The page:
Adrift

A youngling cast eyes skyward upon birth. Energies entered its being, strengthened its mind, its heart.

That youngling grew, phased, loved, laughed. Built together a house-family, welcomed partners and friends, life happy and full.

Years on, now-grown, they lay ready. Every village eagerly awaiting the next youngling’s birth on the morrow.

Eyes closed now, their mind drifted.

No longer amongst their house-family’s hearts, but rather above, looking down upon sprawling villages-turned-cities.

How they’d all grown.

Life flowed onward.

A new youngling cast eyes skyward upon birth, its mind and heart strengthened by an ancient energy.

Unseen, yet deeply felt.

© 2021 Rebecca Glaessner


This challenge is for a Special Collection over at the Ranch, to honor fellow Rough Writer Sue Vincent.

January 28, 2021, prompt: In 99 words (no more, no less), write a story about life as a river of consciousness. Think about the possibilities of the prompt. Go where the prompt leads!

Find the full special collection here.

Boots

I searched his spaceship quarters for his favourite brown pair amongst the futuristic interior.

But I wasn’t supposed to be here, authorities had my signal logged.

My team gained access to locked drawers via external game code changes.

Highly illegal.

I sped up my search.

Proximity alarms sounded as I found the pair beneath some spacesuit underclothes. I scanned their size, colour, scuff marks, everything, and uploaded the data.

“Now,” I said, via comms.

My external team deactivated the program, waking me before authorities gained a visual.

His real world funeral was perfect, replica in-game boots and all.

© 2020-2021 Rebecca Glaessner


This piece was inspired by the Carrot Ranch’s Jan 18th Flash Fiction Challenge.

I dedicate it to my Father, who passed away Jan 24th, 2017. It was inspired by his love of gaming, and how he was the first one who, through Dune, truly introduced me to the world of sci-fi, a genre which soon became my utterly consuming creative life’s passion.

Thanks Dad.

Balloon

“Parcels, games, entertainment. Done. Got the coding for decorations? I still couldn’t find it in the system.”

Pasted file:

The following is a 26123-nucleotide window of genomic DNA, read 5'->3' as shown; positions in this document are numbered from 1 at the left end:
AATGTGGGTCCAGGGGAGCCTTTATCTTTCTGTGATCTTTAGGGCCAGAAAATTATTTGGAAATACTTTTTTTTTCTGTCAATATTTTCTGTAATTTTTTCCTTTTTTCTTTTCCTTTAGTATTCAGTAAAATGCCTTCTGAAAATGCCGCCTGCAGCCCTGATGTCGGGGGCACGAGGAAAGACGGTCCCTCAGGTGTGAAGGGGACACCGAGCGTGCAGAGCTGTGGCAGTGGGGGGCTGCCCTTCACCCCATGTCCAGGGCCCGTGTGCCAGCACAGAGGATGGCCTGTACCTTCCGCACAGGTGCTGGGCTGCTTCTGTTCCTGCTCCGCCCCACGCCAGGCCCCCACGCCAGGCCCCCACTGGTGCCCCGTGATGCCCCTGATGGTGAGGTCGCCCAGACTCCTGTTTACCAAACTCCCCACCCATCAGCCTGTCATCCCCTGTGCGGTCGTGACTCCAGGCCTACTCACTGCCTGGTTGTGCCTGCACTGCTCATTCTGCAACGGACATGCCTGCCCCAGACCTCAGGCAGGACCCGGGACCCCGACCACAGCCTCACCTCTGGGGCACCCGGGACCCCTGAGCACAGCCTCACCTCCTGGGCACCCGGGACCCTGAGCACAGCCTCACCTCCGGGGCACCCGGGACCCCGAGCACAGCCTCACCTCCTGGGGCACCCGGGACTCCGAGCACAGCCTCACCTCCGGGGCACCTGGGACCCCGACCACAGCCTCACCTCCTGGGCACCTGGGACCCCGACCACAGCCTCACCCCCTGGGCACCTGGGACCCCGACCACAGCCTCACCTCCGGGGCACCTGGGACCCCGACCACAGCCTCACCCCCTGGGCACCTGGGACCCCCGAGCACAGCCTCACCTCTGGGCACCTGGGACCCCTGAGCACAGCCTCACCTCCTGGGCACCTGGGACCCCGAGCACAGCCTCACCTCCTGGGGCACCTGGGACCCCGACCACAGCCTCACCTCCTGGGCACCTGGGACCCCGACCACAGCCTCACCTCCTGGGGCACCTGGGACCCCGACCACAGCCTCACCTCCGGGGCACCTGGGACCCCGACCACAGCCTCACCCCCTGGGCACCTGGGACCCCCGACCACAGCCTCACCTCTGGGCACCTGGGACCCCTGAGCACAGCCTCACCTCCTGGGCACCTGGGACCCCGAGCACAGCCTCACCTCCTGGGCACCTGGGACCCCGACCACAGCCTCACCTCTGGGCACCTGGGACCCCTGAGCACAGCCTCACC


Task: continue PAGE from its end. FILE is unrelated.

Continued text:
“Found something better. But I’ll need help.”

We finished everything just as guests arrived, entry pad scanning in each individual.

The VIP was en-route, guided by my partner.

We all hid.

When they arrived, the room scanned my partner in first.

VIP in second, “why is it night-time?”

“Surprise!” we said, jumping out.

Atmospheric party lighting activated as our VIP squealed in excitement.

“I’m three now?” our VIP stared, stunned, “are they real balloons?”

“Sure are!” I said.

Everyone laughed.

© 2018-2021 Rebecca Glaessner

Porcelain

Waves hushed sounds of traffic far behind. Tiny fingers grasped mine, pulling past flowers and trees, little feet skipping over loose stones.
I took one step for her four.
She hadn’t told me our destination; “it’s a surprise Mummy.”
She glanced back, round eyes gleaming and all smiles, “we’re close!”
I couldn’t help but smile with her, adoration running deep.
Her pace slowed and I looked up.
I froze.
Upon a bed of grass, decorated with turquoise waves, lay a porcelain tea set; the one from my first birthday.
“Surprise, Mummy,” she beamed.
I hid tears in her embrace.

© 2015-2021 Rebecca Glaessner

Spring Howls

Colours bombarded his senses. Everywhere the spring sun reached, blooms thrived.
Th-thump, th-thump.
He caught yelps and a myriad of birdsong drifting on the crisp winds as he ran.
Th-thump, th-thump.
Green shoots pushed through snow still clinging to the base of trees; branches hanging as shields against the warm sun.
Th-thump.
Ducking his head as he wove through the forest, his ears swivelled, searching. His hair bristled as he spotted the clearing. Taking a breath, he leapt and landed in a furry heap with another.

Thick paws clashed and fangs nipped as wet snouts and rumbling howls mingled.

© 2015-2021 Rebecca Glaessner

Free as a Child

Wings spread, songs of flight ring out from her heart as she runs round and round through a forest of legs and chairs. She glides to a halt by the place from where food comes and smiles up at Mumma bird.

Savouring the sharp crunch and sweet juices of a well-earned grape, she takes off.

With a heavy breath, Mumma walks off, arms heavy with a cold, plastic washing basket. Mumma pulls a tiny jumper down over baby bird’s head mid-flight, “it’s freezing.”
Wings bound, baby bird collapses in a heap, tears welling up, “but I have feathers Mumma…”

© 2015-2021 Rebecca Glaessner

So little time

He walked in the door. Little feet came running with tiny fingers reaching. Nudging aside a few toys strewn across his path, he made his way to the couch. Little feet followed, their voices tumbling over each other as they fought for his attention.
He picked up the oldest for cuddles as the littlest ran off. The littlest returned, struggling to drag him a rocking horse before pounding a tiny fist on his leg. He released the oldest despite protests and gathered up the littlest, mind whirling with tiny voices of complaint and excitement, eyes flicking back and forth.

© 2015-2021 Rebecca Glaessner

Nutty Aunt

“Why are you so stupid?” He roared at her.
“Don’t touch me!” She screamed back.
The yelling grew louder and echoed up the stairwell. I cuddled one of my younger sisters.
We tip-toed downstairs, tear streaked faces glancing down the hall. My hands shook.
Reaching the front door, we ducked outside.
Fresh air.
We raced, hearts pounding, to our neighbour’s, knowing she had heard it all.
Her front door swung open, a soft smile on her face.
We turned up some music as craft boxes cracked open, flour coated the kitchen and toys spilled across the floor.
Always laughing.

© 2015-2021 Rebecca Glaessner

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